If you find that they insist on flying away, even though they can go but four or five feet, tire them out by forcing them to take a number of such flights in quick succession. They will soon be only too glad to sit quietly. Do not on any account attempt to feed very young birds with worms or other insects or fruits. Leave that to the parents; they know far better than you what suits a fledgeling's stomach. If the day is very hot it is better not to subject the youngsters to the direct rays of the sun for longer than is necessary, as they cannot stand too much heat.
Now we will consider that all the young ones are sitting quietly on the branch and you have your camera in readiness. The next step is to induce the mother bird to come. For your success in doing this, patience is very necessary, but by far the most important consideration is the bird's disposition. Should she be naturally tame, your troubles will be few ; but if after waiting for six hours or so she still refuses to bring food for her young, your trouble will, in all probability, have been in vain, and you will have to search for a new subject. I once spent two entire days trying to coax a chewink to come and find her young who were posing before the camera, but without success. (Needless to say, I allowed them opportunities for feeding by removing the camera occasionally.) Even though I concealed the camera with leaves, and while I went forty feet away and hid in the bushes, one or other of the old birds would sit close by and watch every movement. Several times I saw one of the birds go fairly near the young (without carrying food), and my hopes would be raised, for I thought the other bird had gone in search of food, when suddenly from the young chestnut-trees which sheltered me a voice would call " Chewink, chewink, chewink," and I knew that I was still being watched. Finally, becoming disgusted and fearing lest the young might suffer for want of food, I packed up my things and went away, marvelling at the remarkable patience of that pair of chewinks.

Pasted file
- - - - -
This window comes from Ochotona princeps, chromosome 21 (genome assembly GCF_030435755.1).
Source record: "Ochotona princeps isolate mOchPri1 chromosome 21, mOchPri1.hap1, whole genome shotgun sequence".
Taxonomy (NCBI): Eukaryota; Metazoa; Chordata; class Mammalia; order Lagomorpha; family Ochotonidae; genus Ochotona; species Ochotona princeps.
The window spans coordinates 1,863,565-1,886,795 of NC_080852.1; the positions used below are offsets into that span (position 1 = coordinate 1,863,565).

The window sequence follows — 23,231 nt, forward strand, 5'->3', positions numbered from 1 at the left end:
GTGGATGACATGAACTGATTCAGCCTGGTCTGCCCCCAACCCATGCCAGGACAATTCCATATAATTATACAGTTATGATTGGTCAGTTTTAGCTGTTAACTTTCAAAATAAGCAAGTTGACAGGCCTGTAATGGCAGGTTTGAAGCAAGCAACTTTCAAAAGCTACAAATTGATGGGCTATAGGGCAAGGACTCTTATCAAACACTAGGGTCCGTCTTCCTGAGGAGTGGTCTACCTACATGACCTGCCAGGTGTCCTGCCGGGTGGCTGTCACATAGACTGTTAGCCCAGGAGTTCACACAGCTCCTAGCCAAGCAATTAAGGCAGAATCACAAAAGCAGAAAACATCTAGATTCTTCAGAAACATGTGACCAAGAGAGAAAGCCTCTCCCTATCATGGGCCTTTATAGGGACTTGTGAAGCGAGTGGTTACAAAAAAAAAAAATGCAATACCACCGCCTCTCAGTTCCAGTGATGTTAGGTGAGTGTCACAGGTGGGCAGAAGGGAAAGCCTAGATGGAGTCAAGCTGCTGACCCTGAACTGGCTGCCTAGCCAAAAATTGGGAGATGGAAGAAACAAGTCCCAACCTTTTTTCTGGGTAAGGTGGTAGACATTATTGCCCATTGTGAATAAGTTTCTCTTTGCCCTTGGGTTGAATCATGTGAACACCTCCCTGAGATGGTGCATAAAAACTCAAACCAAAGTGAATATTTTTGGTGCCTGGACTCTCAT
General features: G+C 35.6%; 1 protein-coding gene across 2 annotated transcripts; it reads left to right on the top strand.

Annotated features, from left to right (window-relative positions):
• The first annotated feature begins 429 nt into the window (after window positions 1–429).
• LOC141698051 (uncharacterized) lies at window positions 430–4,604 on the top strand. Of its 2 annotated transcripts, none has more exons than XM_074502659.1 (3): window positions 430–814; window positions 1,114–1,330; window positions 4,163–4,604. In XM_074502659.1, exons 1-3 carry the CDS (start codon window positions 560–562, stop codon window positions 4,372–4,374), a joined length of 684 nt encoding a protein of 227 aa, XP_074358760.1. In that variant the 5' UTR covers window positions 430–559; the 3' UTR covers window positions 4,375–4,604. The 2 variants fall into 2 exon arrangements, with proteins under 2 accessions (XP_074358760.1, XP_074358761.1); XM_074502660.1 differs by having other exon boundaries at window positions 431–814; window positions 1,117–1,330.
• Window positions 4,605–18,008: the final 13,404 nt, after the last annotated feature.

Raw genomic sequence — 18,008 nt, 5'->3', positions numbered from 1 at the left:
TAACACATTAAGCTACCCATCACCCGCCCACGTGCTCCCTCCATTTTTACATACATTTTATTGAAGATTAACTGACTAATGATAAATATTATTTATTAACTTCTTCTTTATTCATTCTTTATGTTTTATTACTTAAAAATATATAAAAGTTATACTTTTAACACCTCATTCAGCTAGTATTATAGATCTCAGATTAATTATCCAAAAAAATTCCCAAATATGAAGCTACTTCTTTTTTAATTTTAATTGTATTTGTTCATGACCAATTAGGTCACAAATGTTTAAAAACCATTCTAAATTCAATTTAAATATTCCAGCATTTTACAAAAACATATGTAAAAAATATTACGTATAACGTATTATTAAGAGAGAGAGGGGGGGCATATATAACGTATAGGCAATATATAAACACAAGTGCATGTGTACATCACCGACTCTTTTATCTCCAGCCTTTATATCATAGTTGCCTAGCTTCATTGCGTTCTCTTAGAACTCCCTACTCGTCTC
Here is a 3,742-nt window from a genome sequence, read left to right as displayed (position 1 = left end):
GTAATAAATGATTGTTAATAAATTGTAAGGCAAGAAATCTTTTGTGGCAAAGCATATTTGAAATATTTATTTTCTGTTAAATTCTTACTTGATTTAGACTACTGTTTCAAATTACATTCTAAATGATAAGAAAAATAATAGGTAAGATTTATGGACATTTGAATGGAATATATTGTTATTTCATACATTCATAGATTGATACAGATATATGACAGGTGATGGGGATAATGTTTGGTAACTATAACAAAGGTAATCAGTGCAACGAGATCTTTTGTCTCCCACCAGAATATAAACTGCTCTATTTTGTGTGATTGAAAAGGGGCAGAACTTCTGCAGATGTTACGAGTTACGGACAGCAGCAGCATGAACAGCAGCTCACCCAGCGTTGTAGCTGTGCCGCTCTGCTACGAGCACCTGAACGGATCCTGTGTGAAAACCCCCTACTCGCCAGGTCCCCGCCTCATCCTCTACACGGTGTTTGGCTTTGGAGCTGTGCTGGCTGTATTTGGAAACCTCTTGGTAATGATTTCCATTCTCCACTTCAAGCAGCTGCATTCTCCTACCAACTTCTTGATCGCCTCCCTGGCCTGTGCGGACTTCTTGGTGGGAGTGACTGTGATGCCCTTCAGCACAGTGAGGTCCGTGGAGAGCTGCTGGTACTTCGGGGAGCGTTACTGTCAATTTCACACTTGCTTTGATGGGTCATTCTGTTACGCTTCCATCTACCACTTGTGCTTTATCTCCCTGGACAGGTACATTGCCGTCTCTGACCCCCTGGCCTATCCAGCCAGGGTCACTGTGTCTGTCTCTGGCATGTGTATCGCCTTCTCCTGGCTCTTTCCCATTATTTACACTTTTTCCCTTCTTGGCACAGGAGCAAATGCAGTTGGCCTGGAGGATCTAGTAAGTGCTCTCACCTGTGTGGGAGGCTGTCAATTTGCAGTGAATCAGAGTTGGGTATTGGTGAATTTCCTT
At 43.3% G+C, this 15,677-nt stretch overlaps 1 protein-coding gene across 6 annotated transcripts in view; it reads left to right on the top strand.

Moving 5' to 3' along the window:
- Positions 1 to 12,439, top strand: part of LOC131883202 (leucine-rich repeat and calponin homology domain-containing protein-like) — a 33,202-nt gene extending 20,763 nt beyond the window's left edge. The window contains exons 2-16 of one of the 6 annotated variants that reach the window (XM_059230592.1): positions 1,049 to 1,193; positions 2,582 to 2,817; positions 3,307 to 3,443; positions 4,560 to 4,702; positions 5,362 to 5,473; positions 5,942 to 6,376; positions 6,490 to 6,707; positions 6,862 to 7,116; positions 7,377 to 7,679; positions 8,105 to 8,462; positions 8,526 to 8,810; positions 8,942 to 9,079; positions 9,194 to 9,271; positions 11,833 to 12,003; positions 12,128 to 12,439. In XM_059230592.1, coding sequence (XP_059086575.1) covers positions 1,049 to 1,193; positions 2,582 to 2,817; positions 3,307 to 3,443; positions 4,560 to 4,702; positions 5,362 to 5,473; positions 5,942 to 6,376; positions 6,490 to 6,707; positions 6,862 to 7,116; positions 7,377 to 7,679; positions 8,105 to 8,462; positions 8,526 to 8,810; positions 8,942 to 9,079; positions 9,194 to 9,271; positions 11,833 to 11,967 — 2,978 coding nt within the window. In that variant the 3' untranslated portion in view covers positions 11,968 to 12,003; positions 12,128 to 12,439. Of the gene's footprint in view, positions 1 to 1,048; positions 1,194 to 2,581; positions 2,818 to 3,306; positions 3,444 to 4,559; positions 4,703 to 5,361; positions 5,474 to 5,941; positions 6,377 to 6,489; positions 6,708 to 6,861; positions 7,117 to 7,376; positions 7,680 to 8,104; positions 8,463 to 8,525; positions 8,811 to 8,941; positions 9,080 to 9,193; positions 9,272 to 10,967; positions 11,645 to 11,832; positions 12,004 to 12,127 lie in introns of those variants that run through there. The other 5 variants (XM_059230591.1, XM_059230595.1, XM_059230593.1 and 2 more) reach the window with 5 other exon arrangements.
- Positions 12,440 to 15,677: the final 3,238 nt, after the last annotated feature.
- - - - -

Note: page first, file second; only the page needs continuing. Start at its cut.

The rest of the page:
Birds differ so much in their natures that no rule that will insure success can be laid down. With some birds it is necessary to conceal yourself from view and. make the exposure from a considerable distance, but usually you may stand in plain view, provided you are not too near and do not make any quick motions. Once the bird has become used to your presence she will no longer object to your being near; in fact, she will allow you to stand alongside of her young while she feeds them. It is noticeable
that it is usually the female bird who feeds her young in the presence of possible danger; often the male does so as well, but never in my experience have I seen the male bird come until his mate has led the way. With some kinds of birds we find that the male acts as sentinel and does nothing toward the support of the family, while with others the two share all the work together, nest-building, incubating, and feeding the young.